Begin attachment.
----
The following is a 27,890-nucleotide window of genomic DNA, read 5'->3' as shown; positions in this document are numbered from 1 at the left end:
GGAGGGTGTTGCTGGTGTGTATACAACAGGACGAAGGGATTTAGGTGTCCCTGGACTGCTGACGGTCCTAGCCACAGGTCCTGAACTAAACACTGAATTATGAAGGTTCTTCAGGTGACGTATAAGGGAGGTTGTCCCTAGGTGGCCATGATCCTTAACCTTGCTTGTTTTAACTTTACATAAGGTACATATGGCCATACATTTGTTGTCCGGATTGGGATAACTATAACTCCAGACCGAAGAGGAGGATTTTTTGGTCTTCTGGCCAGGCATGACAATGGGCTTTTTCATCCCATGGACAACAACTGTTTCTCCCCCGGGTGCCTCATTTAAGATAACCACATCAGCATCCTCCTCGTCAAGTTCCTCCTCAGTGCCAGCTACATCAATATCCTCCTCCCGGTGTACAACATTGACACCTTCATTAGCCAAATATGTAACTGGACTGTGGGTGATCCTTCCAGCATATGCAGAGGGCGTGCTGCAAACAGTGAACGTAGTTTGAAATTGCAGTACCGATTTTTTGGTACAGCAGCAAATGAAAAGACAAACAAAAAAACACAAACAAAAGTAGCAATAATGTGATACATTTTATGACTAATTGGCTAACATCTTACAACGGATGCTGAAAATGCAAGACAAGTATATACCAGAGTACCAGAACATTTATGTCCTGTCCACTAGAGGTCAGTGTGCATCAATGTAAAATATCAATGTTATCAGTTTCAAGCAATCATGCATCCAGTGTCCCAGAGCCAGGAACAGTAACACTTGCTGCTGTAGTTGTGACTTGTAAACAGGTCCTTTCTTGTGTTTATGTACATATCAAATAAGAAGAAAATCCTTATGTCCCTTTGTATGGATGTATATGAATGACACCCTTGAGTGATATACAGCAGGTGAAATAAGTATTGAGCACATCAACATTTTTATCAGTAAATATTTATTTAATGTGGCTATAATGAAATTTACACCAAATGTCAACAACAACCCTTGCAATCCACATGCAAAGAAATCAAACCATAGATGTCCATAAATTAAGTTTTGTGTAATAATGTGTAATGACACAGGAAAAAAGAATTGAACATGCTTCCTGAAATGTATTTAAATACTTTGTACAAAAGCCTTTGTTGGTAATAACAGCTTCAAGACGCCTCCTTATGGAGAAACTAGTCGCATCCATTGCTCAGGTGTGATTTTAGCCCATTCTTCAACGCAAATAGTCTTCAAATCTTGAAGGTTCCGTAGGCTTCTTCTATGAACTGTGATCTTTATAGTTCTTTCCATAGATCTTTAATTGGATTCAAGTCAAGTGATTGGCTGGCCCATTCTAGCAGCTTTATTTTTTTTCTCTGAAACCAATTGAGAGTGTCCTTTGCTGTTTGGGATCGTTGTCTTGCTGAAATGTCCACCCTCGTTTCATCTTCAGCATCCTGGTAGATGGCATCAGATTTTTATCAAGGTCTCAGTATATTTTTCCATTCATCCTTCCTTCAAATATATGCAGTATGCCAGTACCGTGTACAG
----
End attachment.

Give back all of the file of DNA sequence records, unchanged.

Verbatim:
The following is a 27,890-nucleotide window of genomic DNA, read 5'->3' as shown; positions in this document are numbered from 1 at the left end:
GGAGGGTGTTGCTGGTGTGTATACAACAGGACGAAGGGATTTAGGTGTCCCTGGACTGCTGACGGTCCTAGCCACAGGTCCTGAACTAAACACTGAATTATGAAGGTTCTTCAGGTGACGTATAAGGGAGGTTGTCCCTAGGTGGCCATGATCCTTAACCTTGCTTGTTTTAACTTTACATAAGGTACATATGGCCATACATTTGTTGTCCGGATTGGGATAACTATAACTCCAGACCGAAGAGGAGGATTTTTTGGTCTTCTGGCCAGGCATGACAATGGGCTTTTTCATCCCATGGACAACAACTGTTTCTCCCCCGGGTGCCTCATTTAAGATAACCACATCAGCATCCTCCTCGTCAAGTTCCTCCTCAGTGCCAGCTACATCAATATCCTCCTCCCGGTGTACAACATTGACACCTTCATTAGCCAAATATGTAACTGGACTGTGGGTGATCCTTCCAGCATATGCAGAGGGCGTGCTGCAAACAGTGAACGTAGTTTGAAATTGCAGTACCGATTTTTTGGTACAGCAGCAAATGAAAAGACAAACAAAAAAACACAAACAAAAGTAGCAATAATGTGATACATTTTATGACTAATTGGCTAACATCTTACAACGGATGCTGAAAATGCAAGACAAGTATATACCAGAGTACCAGAACATTTATGTCCTGTCCACTAGAGGTCAGTGTGCATCAATGTAAAATATCAATGTTATCAGTTTCAAGCAATCATGCATCCAGTGTCCCAGAGCCAGGAACAGTAACACTTGCTGCTGTAGTTGTGACTTGTAAACAGGTCCTTTCTTGTGTTTATGTACATATCAAATAAGAAGAAAATCCTTATGTCCCTTTGTATGGATGTATATGAATGACACCCTTGAGTGATATACAGCAGGTGAAATAAGTATTGAGCACATCAACATTTTTATCAGTAAATATTTATTTAATGTGGCTATAATGAAATTTACACCAAATGTCAACAACAACCCTTGCAATCCACATGCAAAGAAATCAAACCATAGATGTCCATAAATTAAGTTTTGTGTAATAATGTGTAATGACACAGGAAAAAAGAATTGAACATGCTTCCTGAAATGTATTTAAATACTTTGTACAAAAGCCTTTGTTGGTAATAACAGCTTCAAGACGCCTCCTTATGGAGAAACTAGTCGCATCCATTGCTCAGGTGTGATTTTAGCCCATTCTTCAACGCAAATAGTCTTCAAATCTTGAAGGTTCCGTAGGCTTCTTCTATGAACTGTGATCTTTATAGTTCTTTCCATAGATCTTTAATTGGATTCAAGTCAAGTGATTGGCTGGCCCATTCTAGCAGCTTTATTTTTTTTCTCTGAAACCAATTGAGAGTGTCCTTTGCTGTTTGGGATCGTTGTCTTGCTGAAATGTCCACCCTCGTTTCATCTTCAGCATCCTGGTAGATGGCATCAGATTTTTATCAAGGTCTCAGTATATTTTTCCATTCATCCTTCCTTCAAATATATGCAGTATGCCAGTACCGTGTACAG